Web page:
Thursday, January 30, 4:30 p.m., Fine Arts Museum

Srinivas Arvamudan on “Cosmopolitan Humanities”

Srinivas Aravamudan, dean of Humanities at Duke University, will argue for the relevance and rejuvenated importance of the humanities, including in his presentation some of the fundamental misunderstandings people often have regarding these disciplines. This event is sponsored by the WSU Humanities Planning Group as part of Humanities Week.

February 2014
All month: Manuscripts, Archives, and Special Collections (MASC), Terrell Library just off the atrium

“Outrageous Hypotheses: Selections from the MASC.”

MASC is open Mon.-Fri. 8:30 a.m. – 4:30 p.m. (Verification of attendance/visit will be available at the front desk.)

Monday, February 3, 4:00 p.m., Terrell Library Atrium

David Clay Large (Montana State University) speaking at the opening of the White Rose Exhibit.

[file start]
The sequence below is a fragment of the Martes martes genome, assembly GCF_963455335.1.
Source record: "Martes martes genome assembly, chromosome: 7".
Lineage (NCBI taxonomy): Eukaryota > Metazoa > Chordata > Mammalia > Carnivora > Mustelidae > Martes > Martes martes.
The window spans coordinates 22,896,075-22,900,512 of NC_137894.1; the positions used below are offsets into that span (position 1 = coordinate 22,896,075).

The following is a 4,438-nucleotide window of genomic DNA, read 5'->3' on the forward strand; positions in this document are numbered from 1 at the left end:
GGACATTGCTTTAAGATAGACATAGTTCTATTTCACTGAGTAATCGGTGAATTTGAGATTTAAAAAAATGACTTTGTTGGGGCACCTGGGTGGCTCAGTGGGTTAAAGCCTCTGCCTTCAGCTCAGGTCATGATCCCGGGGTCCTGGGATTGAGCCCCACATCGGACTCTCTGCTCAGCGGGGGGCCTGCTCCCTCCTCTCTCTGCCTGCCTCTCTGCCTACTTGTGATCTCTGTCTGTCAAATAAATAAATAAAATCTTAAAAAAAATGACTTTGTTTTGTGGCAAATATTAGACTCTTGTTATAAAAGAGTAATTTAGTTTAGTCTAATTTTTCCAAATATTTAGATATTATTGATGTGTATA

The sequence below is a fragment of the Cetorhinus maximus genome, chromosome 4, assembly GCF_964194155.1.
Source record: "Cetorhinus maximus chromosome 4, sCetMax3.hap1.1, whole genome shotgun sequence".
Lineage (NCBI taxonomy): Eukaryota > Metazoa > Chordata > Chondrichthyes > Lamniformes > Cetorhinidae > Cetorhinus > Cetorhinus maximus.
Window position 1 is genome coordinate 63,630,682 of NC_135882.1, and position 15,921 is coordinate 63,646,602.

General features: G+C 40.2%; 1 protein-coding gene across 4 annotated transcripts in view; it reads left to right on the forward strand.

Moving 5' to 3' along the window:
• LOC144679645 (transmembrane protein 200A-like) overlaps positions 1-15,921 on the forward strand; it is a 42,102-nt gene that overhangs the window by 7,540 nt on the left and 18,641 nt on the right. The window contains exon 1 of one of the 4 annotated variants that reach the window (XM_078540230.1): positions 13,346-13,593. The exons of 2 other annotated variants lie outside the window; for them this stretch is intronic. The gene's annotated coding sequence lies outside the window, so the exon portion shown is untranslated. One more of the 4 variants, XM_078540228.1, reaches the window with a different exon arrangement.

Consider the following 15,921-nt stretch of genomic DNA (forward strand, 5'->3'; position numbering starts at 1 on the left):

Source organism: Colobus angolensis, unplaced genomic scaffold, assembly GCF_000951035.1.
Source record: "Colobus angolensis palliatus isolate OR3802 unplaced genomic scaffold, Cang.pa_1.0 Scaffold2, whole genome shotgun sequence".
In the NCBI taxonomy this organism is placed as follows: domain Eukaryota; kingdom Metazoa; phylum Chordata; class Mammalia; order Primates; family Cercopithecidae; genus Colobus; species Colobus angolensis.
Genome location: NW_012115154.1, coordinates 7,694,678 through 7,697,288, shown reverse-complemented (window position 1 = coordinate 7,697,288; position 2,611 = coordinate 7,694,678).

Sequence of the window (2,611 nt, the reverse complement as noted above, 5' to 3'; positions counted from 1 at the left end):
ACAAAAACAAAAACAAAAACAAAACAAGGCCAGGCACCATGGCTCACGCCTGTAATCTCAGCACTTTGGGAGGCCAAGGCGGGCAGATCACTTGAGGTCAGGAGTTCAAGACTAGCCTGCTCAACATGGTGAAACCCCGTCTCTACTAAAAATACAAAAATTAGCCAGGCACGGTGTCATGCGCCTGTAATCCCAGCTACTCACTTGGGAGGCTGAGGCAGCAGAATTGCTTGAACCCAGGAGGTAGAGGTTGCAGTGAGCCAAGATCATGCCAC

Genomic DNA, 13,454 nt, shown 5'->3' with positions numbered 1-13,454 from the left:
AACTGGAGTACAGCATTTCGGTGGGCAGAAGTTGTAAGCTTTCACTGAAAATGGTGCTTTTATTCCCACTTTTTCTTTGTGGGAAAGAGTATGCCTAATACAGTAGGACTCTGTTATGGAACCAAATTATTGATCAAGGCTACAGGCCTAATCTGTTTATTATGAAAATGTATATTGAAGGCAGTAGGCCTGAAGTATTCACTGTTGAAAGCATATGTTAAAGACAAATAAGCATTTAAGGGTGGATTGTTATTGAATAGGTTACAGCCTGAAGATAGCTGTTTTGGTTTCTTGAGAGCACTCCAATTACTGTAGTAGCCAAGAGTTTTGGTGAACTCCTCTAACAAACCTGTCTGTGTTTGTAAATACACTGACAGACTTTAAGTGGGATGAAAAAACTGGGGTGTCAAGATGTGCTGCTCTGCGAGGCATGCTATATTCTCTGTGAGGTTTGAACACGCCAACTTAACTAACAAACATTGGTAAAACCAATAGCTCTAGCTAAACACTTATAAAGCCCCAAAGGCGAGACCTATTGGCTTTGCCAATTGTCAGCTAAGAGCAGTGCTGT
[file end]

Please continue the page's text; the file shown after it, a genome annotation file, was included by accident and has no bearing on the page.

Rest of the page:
Feb. 3 – March 7, Terrell Library Atrium

Touring exhibit created by the Munich-based White Rose Foundation.

The White Rose Exhibit chronicles the efforts of a student-led non-violent resistance movement during the Nazi period. Under the name of “The White Rose,” University of Munich students led an anonymous nine-month flyer and graffiti campaign in 1942 and 1943 calling the German people to actively resist the policies imposed by Nazism. Seven core members of the group were ultimately executed for the resistance activities and many others were imprisoned. Today, the members of the White Rose are honored in Germany for their resistance in the face of grave personal danger. David Clay Large, the author of several books about the Third Reich as well as Munich 1972: Tragedy, Terror, and Triumph at the Olympic Games, will discuss the White Rose Movement in the context of resistance. A touring exhibit, created by the Munich-based White Rose Foundation, will be on display in the Terrell Atrium until March 7. Large’s visit is sponsored by the departments of History and Foreign Languages and Cultures in conjunction with the WSU Libraries.